- Jon Greenberg, ESPN Staff Writer
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"Like I said, the first one was on me," Marshall said after a wild 38-31 victory over the Cleveland Browns. "The second one, that was just Jay, he just sucked on that one."
Cutler was in the room at the time. If the Bears had lost, it would've been an awkward scene. But the Bears won, and the mood was light.
As he heard Marshall's honest words, Cutler gave a quick affirmative nod. The room erupted with laughter.
Confronting the Cutlerphant in the room was a message at Halas Hall all week according to named locker room sources like Cutler, Marshall and coach Marc Trestman.
"There was a lot of noise around us," Trestman said. "We addressed the team about it. The team stood strong."
On Thursday, Cutler said he was all but unaware of the national debate about who should start at quarterback. Should the Bears buck convention and stick with the red-hot Josh McCown with the playoffs on the line? Or would they follow protocol and go back to the incumbent Cutler, who was coming off a monthlong absence with an ankle injury?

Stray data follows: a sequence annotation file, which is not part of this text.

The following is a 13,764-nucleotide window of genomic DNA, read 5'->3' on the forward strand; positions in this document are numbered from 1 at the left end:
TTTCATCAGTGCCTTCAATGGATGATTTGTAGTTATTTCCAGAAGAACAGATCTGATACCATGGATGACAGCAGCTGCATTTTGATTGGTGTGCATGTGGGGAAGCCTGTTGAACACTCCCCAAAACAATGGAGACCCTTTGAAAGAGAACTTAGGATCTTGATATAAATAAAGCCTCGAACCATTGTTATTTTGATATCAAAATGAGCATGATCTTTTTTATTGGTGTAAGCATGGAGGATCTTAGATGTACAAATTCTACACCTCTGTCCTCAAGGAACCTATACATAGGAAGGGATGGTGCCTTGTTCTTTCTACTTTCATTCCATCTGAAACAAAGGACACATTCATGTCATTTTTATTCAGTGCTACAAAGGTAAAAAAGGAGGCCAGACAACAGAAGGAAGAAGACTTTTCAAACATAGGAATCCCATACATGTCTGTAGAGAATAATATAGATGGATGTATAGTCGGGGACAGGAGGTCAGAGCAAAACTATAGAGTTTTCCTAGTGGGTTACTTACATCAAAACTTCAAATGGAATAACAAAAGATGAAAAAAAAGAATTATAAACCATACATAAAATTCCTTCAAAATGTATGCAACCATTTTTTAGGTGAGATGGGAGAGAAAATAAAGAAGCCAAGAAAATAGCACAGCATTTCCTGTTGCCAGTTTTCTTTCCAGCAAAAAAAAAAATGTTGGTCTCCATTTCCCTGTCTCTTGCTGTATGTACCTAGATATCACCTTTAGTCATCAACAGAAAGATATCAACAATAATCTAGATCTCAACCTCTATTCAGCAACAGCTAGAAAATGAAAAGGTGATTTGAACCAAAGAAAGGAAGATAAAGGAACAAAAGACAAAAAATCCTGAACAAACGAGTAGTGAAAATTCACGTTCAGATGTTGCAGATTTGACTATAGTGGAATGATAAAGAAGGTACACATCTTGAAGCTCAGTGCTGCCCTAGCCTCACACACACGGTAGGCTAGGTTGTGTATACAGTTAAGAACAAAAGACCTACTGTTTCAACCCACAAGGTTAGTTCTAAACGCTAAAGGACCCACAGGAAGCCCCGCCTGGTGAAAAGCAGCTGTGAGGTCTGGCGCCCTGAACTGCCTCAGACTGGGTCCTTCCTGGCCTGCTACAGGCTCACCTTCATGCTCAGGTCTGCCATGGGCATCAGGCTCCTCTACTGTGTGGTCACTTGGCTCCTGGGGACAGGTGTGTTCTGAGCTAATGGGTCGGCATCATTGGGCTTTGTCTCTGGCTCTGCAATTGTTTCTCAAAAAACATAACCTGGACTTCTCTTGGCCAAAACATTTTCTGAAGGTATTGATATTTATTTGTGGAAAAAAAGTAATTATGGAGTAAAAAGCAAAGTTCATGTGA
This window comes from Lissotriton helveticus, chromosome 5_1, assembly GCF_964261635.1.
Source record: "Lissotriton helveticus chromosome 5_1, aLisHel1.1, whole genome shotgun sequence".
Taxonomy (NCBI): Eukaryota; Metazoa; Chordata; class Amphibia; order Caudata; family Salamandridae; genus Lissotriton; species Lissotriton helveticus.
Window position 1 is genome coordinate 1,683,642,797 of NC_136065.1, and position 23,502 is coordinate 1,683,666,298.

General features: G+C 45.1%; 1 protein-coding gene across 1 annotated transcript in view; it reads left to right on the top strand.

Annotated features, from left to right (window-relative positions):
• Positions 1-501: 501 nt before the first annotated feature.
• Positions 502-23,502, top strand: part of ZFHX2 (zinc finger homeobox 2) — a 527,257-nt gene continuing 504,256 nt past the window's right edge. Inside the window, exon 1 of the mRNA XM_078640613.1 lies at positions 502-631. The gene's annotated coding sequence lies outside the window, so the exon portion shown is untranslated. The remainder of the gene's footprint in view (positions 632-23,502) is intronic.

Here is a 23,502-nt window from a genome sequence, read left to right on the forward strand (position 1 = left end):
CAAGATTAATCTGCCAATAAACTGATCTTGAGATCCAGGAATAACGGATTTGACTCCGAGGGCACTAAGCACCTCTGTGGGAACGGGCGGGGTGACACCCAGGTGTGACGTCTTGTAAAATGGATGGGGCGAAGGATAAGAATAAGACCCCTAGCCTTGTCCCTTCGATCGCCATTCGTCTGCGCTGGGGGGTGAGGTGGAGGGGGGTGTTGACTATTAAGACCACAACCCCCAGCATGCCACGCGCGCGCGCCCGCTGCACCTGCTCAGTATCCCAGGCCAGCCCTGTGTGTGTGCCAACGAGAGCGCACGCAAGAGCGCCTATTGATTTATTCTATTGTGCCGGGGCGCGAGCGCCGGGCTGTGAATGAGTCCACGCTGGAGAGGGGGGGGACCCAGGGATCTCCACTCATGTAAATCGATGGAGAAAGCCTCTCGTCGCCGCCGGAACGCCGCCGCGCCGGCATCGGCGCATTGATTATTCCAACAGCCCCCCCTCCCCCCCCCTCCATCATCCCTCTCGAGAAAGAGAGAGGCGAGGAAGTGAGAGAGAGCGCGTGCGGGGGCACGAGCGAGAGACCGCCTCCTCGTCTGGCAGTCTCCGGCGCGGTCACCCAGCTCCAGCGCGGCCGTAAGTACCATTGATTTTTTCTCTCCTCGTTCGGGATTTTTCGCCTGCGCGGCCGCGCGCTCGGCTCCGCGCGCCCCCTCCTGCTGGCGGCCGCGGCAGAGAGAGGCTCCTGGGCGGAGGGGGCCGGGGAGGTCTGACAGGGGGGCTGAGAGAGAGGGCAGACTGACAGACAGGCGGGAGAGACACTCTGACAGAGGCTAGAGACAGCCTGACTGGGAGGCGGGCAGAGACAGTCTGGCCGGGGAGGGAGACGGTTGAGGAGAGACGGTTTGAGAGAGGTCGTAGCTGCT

Cutler is unquestionably the better quarterback in terms of skills. But McCown turned into the quarterback you can trust.
After Sunday's win, with the weight of his world lifted, Cutler said "I'd be lying" if he didn't admit he had added pressure because of how well McCown was playing. Cutler even said he approached coaches and players and asked whether they had any problem with him coming back.
Talk about a surreal turn of events for the so-called franchise savior who is now in a contract year.
"I know there are a lot of reports out there about what direction [the Bears were taking], if we were making the right decision, what we should do next year and in the future," Cutler said. "A lot of stuff swirling.
"I talked to the offensive line on maybe Tuesday and said, 'Hey, I'm good to go. I just want you guys to know I'm back and see how you guys feel about it.' They didn't flinch. They were like, 'You're our guy, we're glad to have you back,' and they played like it."
At times during McCown's monthlong stint as starter, it seemed as though everyone was trying to tamp down the excitement about McCown in order to keep the status quo. But now that it's over, Marshall told the truth. It wasn't just Cutler haters who were propagating a storyline.
"It was one of those things where the organization is in a tough position," Marshall said. "You've got Josh McCown playing lights-out and your franchise quarterback is on the side. That's a tough decision, but there's no quarterback competition. It was just tough for ourselves. We all rallied around Jay coming back. We were excited about it, and he led us in the fourth quarter."
Cutler completed 22 of 31 passes for 265 yards, throwing three touchdown passes and two interceptions. He compiled a 102.2 passer rating. On third down, he was 11-for-12 for 151 yards with two touchdowns.
One of the touchdowns was by the grace of Alshon Jeffery. One of the interceptions was in the end zone, and the other was returned for a touchdown.